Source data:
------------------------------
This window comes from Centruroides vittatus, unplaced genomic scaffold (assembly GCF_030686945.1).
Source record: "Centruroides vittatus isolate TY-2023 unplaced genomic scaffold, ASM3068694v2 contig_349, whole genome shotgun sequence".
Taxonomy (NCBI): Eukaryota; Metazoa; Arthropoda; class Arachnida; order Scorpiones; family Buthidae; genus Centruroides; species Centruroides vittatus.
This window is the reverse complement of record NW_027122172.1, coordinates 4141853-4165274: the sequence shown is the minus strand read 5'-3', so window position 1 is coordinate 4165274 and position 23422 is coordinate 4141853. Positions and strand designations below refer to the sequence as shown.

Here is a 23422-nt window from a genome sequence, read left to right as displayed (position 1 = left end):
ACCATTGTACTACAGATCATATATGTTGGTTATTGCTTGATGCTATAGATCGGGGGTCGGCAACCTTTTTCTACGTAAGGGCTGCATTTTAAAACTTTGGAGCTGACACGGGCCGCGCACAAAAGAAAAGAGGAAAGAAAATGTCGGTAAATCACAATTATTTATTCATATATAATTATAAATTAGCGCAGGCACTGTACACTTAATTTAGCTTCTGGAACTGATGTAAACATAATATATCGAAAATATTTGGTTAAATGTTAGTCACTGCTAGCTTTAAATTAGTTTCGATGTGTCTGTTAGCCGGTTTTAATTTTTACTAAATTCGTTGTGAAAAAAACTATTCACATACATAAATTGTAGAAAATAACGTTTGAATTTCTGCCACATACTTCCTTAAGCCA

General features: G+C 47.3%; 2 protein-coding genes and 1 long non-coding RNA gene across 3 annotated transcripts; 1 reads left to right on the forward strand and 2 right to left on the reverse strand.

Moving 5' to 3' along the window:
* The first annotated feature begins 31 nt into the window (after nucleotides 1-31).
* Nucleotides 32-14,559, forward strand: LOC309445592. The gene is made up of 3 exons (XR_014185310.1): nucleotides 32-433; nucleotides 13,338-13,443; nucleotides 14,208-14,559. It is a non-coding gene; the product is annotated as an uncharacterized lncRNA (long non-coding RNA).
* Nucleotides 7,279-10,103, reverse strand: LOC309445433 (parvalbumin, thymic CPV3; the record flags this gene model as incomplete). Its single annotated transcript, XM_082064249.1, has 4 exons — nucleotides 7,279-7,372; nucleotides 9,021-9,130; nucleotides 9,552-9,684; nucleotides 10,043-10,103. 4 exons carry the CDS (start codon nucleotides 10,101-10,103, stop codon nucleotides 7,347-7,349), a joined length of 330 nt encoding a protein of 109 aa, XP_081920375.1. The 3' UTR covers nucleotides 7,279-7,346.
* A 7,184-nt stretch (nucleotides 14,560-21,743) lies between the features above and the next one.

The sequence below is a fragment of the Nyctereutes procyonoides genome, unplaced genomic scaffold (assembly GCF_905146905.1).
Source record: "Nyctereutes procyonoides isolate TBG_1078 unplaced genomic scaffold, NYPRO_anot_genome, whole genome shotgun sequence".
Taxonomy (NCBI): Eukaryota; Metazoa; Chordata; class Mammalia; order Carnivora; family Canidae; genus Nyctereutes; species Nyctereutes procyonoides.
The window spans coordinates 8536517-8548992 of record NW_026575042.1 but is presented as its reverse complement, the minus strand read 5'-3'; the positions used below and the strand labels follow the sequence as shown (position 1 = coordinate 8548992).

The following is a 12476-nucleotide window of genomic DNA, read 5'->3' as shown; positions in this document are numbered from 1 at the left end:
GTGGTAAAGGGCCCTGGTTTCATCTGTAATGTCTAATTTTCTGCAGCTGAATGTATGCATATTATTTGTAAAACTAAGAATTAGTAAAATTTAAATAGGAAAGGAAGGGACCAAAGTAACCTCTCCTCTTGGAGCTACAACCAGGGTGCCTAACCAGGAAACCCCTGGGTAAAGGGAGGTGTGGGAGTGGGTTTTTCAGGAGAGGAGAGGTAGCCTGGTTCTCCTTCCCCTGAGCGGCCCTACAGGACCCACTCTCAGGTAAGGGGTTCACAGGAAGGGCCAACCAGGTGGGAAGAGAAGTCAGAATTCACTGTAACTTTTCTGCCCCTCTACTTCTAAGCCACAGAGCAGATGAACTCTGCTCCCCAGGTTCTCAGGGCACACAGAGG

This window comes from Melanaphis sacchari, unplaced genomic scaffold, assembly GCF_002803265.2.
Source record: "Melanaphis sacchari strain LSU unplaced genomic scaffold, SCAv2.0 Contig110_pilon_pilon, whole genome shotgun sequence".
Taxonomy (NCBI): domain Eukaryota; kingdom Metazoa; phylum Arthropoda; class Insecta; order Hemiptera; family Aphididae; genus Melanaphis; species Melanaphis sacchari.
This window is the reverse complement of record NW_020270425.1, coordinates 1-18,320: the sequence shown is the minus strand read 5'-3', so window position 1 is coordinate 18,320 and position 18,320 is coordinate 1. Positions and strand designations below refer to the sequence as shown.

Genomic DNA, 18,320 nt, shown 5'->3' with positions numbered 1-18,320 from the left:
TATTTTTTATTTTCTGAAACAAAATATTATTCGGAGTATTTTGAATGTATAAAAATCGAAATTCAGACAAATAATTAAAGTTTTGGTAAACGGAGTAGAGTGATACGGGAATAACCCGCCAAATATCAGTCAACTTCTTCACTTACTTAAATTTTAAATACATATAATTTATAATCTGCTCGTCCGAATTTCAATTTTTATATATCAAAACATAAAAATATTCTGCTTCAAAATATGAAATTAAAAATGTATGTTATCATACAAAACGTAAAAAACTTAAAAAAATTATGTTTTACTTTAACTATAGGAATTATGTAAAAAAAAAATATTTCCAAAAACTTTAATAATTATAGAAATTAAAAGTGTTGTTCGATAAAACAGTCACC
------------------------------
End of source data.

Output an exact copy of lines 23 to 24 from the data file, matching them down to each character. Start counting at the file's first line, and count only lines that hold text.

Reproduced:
Genomic DNA, 18,320 nt, shown 5'->3' with positions numbered 1-18,320 from the left:
TATTTTTTATTTTCTGAAACAAAATATTATTCGGAGTATTTTGAATGTATAAAAATCGAAATTCAGACAAATAATTAAAGTTTTGGTAAACGGAGTAGAGTGATACGGGAATAACCCGCCAAATATCAGTCAACTTCTTCACTTACTTAAATTTTAAATACATATAATTTATAATCTGCTCGTCCGAATTTCAATTTTTATATATCAAAACATAAAAATATTCTGCTTCAAAATATGAAATTAAAAATGTATGTTATCATACAAAACGTAAAAAACTTAAAAAAATTATGTTTTACTTTAACTATAGGAATTATGTAAAAAAAAAATATTTCCAAAAACTTTAATAATTATAGAAATTAAAAGTGTTGTTCGATAAAACAGTCACC